You can see that when it comes to actual dictionary definitions, neither phileo nor agape can be given precedent over the other; they are simply different words used to describe differing aspects of love.
Some scholars believe agape might have originated from the ancient Hebrew word “agab” (OT:5689):
· LOVE = OT:5689 `agab (aw-gab'); a primitive root; to breathe after, i.e. to love (sensually)
Agab is found only in Ezekiel chapter 23 and in Jeremiah:
· Jeremiah 4:30 “What are you doing, O devastated one? Why dress yourself in scarlet and put on jewels of gold? Why shade your eyes with paint? You adorn yourself in vain. Your lovers (agab) despise you; they seek your life.” NIV
The lengthy series on the church in Philadelphia details the relationship between agape and phileo. In the context of God’s love and all that it incorporates (in both meaning and expression), to be REALIZED in warmth, tenderness and the kindred love between brothers and sisters in Christ, it must be accompanied by phileo. This statement only applies if ALL the scriptural considerations are applied (such as the examples from John 16:13-15 & more). The links below will take you to the Philadelphia series:
To segregate agape and phileo is like separating faith and works. Agape is the commitment to be obedient to God, to Jesus, and joined in heart (spirit), mind and soul with the church; phileo is the vehicle by which believers express their agape for each other in dear, fond and affectionate ways.
In the conversation between Jesus and Peter (John 21:15-17) Jesus asks Peter, “Do you agape me?” What he is asking Peter is this:
“Peter… do you love (agape) me with a deliberate decision of the will, and with intentional good judgment and by means of a morally blameless standard?”
How could Peter say, “Yes Lord, I agape you in this manner,” when he had just gone thru the experience of denying his Lord three times? So zealous Peter tells the TRUTH, “Lord, I have deep affection (phileo) for you as my beloved friend…”
Jesus knew that Peter could not love with agape due to the weakness of his flesh; in fact, Jesus knew no other human could agape as he did. But the irony of this passage is that at the conclusion of each question and answer sequence, the Lord gives Peter the same direction for expressing love in these words: “FEED MY SHEEP.” The Amplified Bible does a fairly decent job relating this condition:
15 When they had eaten, Jesus said to Simon Peter, “Simon, son of John, do you love (agape) me more than these others do--with reasoning, intentional, spiritual devotion, as one loves the Father?” He said to him, “Yes, Lord, you know that I love (phileo) you; that I have deep, instinctive, personal affection for you, as for a close friend.” He said to him, “Feed My lambs.”
16 Again He said to him the second time, “Simon, son of John, do you love (agape) me with reasoning, intentional, spiritual devotion, as one loves the Father?” He said to him, “Yes, Lord, ou know that I love (phileo) you that I have a deep, instinctive, personal affection for you, as for a close friend.” He said to him, “Shepherd (tend) my sheep.”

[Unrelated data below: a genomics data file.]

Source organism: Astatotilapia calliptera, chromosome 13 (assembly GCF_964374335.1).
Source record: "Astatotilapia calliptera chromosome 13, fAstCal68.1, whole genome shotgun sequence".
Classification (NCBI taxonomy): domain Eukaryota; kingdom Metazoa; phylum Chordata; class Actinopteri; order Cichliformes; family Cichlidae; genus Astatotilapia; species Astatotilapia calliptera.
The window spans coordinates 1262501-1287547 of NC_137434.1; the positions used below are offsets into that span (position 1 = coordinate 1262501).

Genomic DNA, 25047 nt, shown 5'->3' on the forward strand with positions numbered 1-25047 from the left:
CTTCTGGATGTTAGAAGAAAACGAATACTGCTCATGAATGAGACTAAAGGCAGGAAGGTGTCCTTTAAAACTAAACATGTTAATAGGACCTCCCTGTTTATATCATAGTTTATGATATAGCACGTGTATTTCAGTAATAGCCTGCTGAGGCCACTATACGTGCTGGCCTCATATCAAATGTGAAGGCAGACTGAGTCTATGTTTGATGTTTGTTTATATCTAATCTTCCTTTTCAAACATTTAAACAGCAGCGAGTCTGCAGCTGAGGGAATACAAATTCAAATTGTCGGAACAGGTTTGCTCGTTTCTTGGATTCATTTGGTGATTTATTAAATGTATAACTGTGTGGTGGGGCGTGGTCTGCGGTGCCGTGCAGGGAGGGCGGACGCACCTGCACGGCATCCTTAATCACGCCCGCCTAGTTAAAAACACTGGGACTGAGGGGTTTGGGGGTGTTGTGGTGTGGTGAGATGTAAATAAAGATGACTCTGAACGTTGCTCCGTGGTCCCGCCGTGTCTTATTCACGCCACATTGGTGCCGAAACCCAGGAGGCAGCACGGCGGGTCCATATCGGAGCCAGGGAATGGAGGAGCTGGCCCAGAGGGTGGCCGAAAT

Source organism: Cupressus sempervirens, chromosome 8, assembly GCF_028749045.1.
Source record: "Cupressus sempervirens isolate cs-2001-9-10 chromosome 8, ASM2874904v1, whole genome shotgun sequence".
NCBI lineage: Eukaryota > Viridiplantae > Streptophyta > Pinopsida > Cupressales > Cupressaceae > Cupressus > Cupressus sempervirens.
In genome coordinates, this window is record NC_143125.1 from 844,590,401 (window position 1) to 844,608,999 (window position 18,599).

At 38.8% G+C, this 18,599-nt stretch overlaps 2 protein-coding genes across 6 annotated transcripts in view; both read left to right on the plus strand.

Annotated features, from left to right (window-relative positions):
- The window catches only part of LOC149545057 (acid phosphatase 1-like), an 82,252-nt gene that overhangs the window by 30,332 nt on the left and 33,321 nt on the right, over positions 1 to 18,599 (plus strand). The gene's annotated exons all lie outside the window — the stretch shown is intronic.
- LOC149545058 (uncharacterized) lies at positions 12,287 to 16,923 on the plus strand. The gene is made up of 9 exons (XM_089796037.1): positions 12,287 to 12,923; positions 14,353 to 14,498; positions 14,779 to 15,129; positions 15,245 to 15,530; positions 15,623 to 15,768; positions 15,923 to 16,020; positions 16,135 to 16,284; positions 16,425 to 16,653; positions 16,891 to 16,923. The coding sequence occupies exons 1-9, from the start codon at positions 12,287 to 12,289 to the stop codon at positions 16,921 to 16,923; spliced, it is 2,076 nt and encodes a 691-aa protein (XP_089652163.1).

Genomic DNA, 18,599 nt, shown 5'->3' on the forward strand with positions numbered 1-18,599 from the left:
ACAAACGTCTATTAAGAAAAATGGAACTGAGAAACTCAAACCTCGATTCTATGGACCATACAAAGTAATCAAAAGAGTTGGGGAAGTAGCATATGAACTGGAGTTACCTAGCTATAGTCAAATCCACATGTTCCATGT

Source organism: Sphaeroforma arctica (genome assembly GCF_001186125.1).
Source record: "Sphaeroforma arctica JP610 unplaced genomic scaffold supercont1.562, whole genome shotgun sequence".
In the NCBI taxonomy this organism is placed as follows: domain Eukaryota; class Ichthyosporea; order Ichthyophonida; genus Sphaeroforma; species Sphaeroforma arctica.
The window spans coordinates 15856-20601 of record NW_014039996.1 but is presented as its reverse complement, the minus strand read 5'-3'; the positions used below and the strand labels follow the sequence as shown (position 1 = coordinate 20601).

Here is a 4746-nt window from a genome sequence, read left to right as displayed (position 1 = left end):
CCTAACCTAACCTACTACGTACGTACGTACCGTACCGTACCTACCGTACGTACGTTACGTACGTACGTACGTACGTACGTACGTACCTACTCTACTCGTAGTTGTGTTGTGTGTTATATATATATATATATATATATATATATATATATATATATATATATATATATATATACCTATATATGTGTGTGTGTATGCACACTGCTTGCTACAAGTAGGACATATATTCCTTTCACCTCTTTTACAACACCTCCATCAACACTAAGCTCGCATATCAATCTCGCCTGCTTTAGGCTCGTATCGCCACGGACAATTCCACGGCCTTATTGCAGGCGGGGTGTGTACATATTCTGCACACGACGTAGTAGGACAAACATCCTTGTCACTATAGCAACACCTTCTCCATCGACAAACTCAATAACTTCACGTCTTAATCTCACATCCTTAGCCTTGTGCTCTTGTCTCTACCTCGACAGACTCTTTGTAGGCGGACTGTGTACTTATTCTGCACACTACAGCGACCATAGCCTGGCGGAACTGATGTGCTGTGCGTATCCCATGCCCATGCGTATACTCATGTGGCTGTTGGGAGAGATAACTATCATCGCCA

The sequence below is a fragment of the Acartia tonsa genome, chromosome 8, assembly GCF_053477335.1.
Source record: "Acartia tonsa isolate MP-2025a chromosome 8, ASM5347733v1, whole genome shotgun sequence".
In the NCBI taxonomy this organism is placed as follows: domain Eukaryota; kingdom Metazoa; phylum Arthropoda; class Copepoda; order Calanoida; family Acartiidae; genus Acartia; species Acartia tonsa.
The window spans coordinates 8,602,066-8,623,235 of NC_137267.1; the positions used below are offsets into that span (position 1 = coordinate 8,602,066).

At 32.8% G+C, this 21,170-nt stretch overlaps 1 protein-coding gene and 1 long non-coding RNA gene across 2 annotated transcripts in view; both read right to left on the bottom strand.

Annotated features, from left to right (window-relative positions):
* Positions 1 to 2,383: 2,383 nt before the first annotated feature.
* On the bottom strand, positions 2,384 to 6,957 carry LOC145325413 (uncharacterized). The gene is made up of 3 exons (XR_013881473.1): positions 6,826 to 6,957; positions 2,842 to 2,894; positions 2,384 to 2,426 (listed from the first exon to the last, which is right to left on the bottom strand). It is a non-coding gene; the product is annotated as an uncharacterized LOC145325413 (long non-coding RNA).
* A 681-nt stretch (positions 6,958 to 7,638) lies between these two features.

17 He said to him the third time, “Simon, son of John, do you love (phileo) me with a deep, instinctive, personal affection for me, as for a close friend?” Peter was grieved, saddened and hurt that he should ask him the third time, ‘Do you love me?’ And he said to him, “Lord, you know everything; you know that I love (phileo) you that I have a deep, instinctive, personal affection for you, as for a close friend.” Jesus said to him, “Feed My sheep.” AMP
Did Jesus chastise him at the end, and demand Peter have agape? No, his distinction between the two differing Greek words is summed up inj one consistent commandment, “Feed my sheep.”
This is why I say that God could have used any word He wanted to describe the meaning of the love He desires us to have. God uses what man has, and in the case of the NT, He used the Greek vocabulary. But the essential meaning of love, whether agape or phileo, can ultimately be represented in the greatest of all commandments, which began with a Hebrew word!
· Deuteronomy 6:4-5 “Hear, O Israel! The LORD is our God, the LORD is one! 5 And you shall love (ahab) the LORD your God with all your heart and with all your soul and with all your might.” NAS
· LOVE = OT: 157 'ahab (aw-hab'); or 'aheb (aw-habe'); a primitive root; to have affection for (sexually or otherwise)
Remember ahab? The definition of this word is really much closer to the dictionary definition of phileo than agape. What does this prove? That God is not hung up on semantics! He IS love, and He determines the MOST IMPORTANT way that love is to be expressed is in the way we treat each other:
· Mark 12:28-31 One of the teachers of the law came and heard them debating. Noticing that Jesus had given them a good answer, he asked him, "Of all the commandments, which is the most important?" 29 "The most important one," answered Jesus, "is this: 'Hear, O Israel, the Lord our God, the Lord is one. 30 Love the Lord your God with all your heart and with all your soul and with all your mind and with all your strength.' 31 The second is this: 'Love your neighbor as yourself.' There is no commandment greater than these." (From New International Version)
So we come full circle; the bottom line is that we keep it simple, and love our Father with all we have, through the commandment of His son, expressing our love (agape) for Him in our love (agape & phileo) for each other.
The final comparison that shows the interconnection between agape and phileo is found in two separate NT passages that refer to Jesus disciplining his church by means of both agape and phileo:
· Hebrews 12:6 For those whom the Lord LOVES (AGAPE) He disciplines… NAS
· Revelation 3:19 “Those whom I LOVE (PHILEO) I reprove and discipline... NAS
If we love (agape) Jesus, we will obey him; if we obey him, we are his friends (philos), and if we are his friends, he will reveal himself to us:
· 1 Corinthians 13:12-13 For now we are looking in a mirror that gives only a dim (blurred) reflection of reality as in a riddle or enigma] but then when perfection comes we shall see in reality and face to face! Now I know in part (imperfectly), but then I shall know and understand fully and clearly, even in the same manner as I have been fully and clearly known and understood. 13 And so faith, hope, love abide faith--conviction and belief respecting man's relation to God and divine things; hope--joyful and confident expectation of eternal salvation; love--true affection for God and man, growing out of God's love for and in us, these three; but the greatest of these is love (agape). AMP
No matter what your maturity or level of commitment, treating others in the same manner you wish to be treated is love; this IS the best expression of your love for the Lord.